28 Sep 2009

18 Months of Aguanomics

Time flies when you're having fun...

...and so do the words. After about 18 months (six month update; one year update), Aguanomics has:
  • About 2,000 posts: 35 by guests; 16 by Damian and about 1,950 by me.
  • Attracted about 900 subscribers (most on RSS; about 140 on email)
  • About 250-300 unique visitors/day; they spend about 1:40 to look at about 1.6 pages/visit.
  • About 31,000 unique visitors making about 52,000 visits in the past six months; both numbers are up over seventy percent from the same period one year ago. That's interesting because it seems that there are a few dedicated readers (revisiting the site often) and many casual readers. Hopefully, the "casuals" are learning something!
  • Nearly made me into a touch typist. :)
As you can tell from the photo above, I have a big mouth, and I've enjoyed opening it and sending "aguanomic" ideas out to you folks. What have "we" accomplished?
  • In concrete terms (actual implementation of all-in-auctions or real conservation pricing), not very much, but there does seem to be an improvement in the scope and depth of the discussions on water policy in the news and legislatures. I'm happy to take some credit, as one of many advocating more economics in the "new reality" of scarce water.
  • A refinement of ideas and dialogue. Thanks to emails, conversations and comments with you, I have refined simple ideas into robust ideas ("some for free, pay for more," business metering, all-in-auctions, using insurance to measure monopolistic efficiency, etc.)
  • A growing community of people who know what they are talking about. I have learned from "water chats" with many people involved in the water business; I have given many talks to diverse audiences, spreading ideas that are simple, effective -- and usually unknown.
...and here are a few hints on what lies ahead:
  • I will finish teaching Environmental Economics and Policy 100 at UC Berkeley by December. Here's a page with audio (mp3) and video (youtube) links to my first 7-8 lectures. My students will also be contributing about 80-90 guest posts -- starting on October 2 -- to this blog. It will be interesting to get some new perspectives!
  • I will write the first draft of my book (The End of Abundance: A Primer on Water Economics) and get your comments and critiques.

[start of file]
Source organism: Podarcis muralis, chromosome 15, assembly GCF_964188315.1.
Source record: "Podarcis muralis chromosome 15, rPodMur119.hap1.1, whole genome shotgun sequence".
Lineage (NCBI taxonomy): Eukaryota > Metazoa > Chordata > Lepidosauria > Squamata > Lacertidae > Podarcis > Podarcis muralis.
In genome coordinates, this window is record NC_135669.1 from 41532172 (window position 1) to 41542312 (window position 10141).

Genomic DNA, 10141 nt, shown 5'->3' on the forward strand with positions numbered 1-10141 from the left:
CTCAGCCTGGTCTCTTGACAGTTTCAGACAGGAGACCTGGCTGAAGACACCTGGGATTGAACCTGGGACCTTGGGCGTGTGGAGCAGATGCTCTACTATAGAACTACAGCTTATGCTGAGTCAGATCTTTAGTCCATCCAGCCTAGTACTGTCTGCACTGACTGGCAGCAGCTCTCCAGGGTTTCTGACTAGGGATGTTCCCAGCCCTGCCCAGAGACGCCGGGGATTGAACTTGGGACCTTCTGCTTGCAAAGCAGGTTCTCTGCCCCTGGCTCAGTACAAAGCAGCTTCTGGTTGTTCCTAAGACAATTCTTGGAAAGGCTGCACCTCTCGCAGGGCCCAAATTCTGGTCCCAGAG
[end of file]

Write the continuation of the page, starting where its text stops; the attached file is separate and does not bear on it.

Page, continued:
• I will be visiting Indonesia, Australia and New Zealand for about three months (Dec 20 to end-March) to learn more about their water situation. (If you want to meet me, schedule a talk, introduce me to someone, etc., then email me.)
  • I am planning to come back to Berkeley to finish out my postdoc, but I am not sure what I will do after that. Perhaps I will continue to travel and learn more about/work on water problems throughout the world; perhaps I will get a job that allows me to continue blogging; perhaps I will work as a consultant, implementing these ideas. Probably a combination of all three.
  • I am "taking some time off" from an academic career, mostly because the entire "publish or perish" regime is so discouraging. Why should our best minds spend so much time arguing with each other on issues that rarely apply to reality, in journals that so few read, over a period of time that's glacial? Although I love to teach, it seems I will have to teach outside of academia.
Bottom Line: I've enjoyed blogging, and I hope that you have enjoyed this blog. I look forward to our future adventures!


  1. Congratulations David on an interesting and entertaining blog. Your topic might be water, but many of your ideas are useful in the gray area between public and private goods.

  2. I have no idea how much time I spend on it, or how many times I've clicked (other than trying to vote twice on liking the duck video) but this blog is now part of my morning ritual. Thank you for doing it. I am never bored by it.

  3. David – As I’ve said to you more than once privately, I’m convinced that a more sensible water policy in California will not happen until more thoughtful people (including the mass media) grasp some of the fundamentals of what it looks like now – including your favorite subject of pricing. Until real people begin to weigh in, our water policy will continue to be dominated by special interests and their lobbyists. Blogs such as yours, Peter Gleicks, Emily Greens, etc. are a good beginning to that essential education process. Keep it up and thanks.

  4. keep your readers apprised of the status of your book - I know I will want to order it when it is published.

  5. David,
    thanks for your blog. I've learned a lot from reading it and it has been directly valuable in my work. Keep up the good work.

  6. Congratulations and Keep up the excellent work!

  7. Just want to add my thanks to you David. I'm one of those dreamers who wishes we could just forget the money and share nicely. You give me confidence in alternatives. I do know someone who might well want to meet you in NZ and will email.


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